Full Custody: What it means to you and what it can mean for your child custody case

Many, many potential clients of the Law Office of Bryan Fagan have walked into a free of charge consultation with me and have let me know that their number one goal for their divorce or child custody case is to win “full custody” of their child. To be fair, I do always ask what a person’s goal is by pursuing a lawsuit because I want to know their mindset. I don’t tell them anything about they law before he or she answers.

Full custody, however, is not a legal term but the point the person is trying to communicate is clear- he or she would like more time with their child than the other parent gets.

Intimidation is the source for pursuing full custody much of the time

I will grant you that many people, perhaps you can be included in this group, have legitimate reasons in your own mind as to why you want “full custody” of your child. Maybe your child’s other parent is unreliable and neglectful in his or her parenting. It could be that your child or yourself have suffered abuse at their hands. I’m not diminishing your position if that is indeed the case.

A lot of time, though, one parent will attempt to scare the other by telling him or her they their plan is to file a lawsuit in order to win full custody of the child and to limit the access that the other parent has to their child. At that point the parent who made the full custody threat will list out some demands and the threatened parent will either give in or risk a child custody lawsuit being filed. Many people outright want to have the other parent’s rights terminated, as if he or she never existed before. Other folks merely want to restrict the amount with which their child has to visit the other parent.

Regardless, you should know that it is very, very rare for a parent’s parental rights to be terminated by a Texas court. When we talk about physical possession of your child and the ability to make decisions for him or her that is placing a tremendous amount of responsibility on your shoulders while eliminating a source of income and stability for the child as well. Making threats to potentially take a child away from a parent is usually a recipe for disaster- or at least a long, drawn out lawsuit.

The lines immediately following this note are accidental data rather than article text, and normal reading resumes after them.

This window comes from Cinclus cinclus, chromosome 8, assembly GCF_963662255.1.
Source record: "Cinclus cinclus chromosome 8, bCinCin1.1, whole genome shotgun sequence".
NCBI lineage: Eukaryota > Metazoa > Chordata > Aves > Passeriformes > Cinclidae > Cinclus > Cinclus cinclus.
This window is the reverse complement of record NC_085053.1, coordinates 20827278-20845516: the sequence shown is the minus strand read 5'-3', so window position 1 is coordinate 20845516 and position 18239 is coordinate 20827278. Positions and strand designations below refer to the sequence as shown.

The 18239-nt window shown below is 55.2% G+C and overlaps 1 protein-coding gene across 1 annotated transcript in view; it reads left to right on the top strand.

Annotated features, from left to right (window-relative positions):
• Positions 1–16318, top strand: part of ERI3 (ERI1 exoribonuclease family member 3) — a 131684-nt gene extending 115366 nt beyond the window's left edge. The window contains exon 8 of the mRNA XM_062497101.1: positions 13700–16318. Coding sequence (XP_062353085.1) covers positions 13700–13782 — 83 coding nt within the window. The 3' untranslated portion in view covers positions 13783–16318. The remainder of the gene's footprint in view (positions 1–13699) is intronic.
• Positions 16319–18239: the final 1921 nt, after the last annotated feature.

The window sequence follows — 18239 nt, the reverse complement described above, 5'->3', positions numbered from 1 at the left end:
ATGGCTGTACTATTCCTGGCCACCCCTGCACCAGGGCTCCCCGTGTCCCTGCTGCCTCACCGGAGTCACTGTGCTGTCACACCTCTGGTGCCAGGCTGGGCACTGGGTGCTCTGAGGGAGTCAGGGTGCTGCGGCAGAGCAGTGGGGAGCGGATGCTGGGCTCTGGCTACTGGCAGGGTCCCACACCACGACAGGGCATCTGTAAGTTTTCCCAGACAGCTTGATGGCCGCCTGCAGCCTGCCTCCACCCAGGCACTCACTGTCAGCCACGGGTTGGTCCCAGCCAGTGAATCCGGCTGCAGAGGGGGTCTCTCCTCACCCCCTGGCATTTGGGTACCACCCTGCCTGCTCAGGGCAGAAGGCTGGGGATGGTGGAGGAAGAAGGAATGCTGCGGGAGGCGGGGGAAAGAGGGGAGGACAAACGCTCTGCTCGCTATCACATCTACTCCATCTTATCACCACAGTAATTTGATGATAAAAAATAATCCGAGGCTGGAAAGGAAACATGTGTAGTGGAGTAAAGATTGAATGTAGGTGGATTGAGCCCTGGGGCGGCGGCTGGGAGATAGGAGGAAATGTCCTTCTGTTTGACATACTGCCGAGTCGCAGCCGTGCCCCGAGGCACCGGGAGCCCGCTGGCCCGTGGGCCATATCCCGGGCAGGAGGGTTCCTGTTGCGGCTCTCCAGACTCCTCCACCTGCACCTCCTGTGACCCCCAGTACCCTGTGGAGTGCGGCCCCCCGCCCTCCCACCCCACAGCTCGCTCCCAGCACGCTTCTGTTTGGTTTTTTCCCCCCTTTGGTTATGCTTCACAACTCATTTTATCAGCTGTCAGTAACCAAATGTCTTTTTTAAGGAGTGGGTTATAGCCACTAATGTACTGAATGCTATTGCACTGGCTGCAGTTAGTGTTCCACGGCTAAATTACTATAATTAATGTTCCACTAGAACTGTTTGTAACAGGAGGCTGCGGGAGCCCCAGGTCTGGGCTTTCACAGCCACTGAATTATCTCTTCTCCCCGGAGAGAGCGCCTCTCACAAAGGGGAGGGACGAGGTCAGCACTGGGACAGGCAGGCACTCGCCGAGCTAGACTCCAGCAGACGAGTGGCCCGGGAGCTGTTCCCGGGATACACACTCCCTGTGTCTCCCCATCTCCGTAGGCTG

Terminating the rights of a parent in Texas is difficult

If you’ve ever spoken to your child’s other parent out of frustration or anger then you can count yourself among a large group of persons. Even married parents speak to each other in ways that in retrospect probably was not appropriate or warranted. With that said, even though your emotions can get the best of you when it comes to the well being of your child, a termination lawsuit in the Texas family courts is not based on how badly you want to see someone’s rights be terminated.

Rather, the law in Texas holds that a court must find that there is sufficient evidence to terminate the parent’s rights and that doing so is in the best interest of your child. It is somewhat easy by comparison to meet one of those standards but much more difficult to meet both.

Reasons why termination may be allowed

The Texas Family Code in section 161.001(b) sets forth the situations that warrant the involuntary termination of a parent’s parental rights. The laundry list includes voluntary acts like leaving the child with another person with no intent to return (abandonment), failing to support the child for six months continuously, committing certain crimes such as murder or simply placing the child in a situation where it the well being of the child is in danger.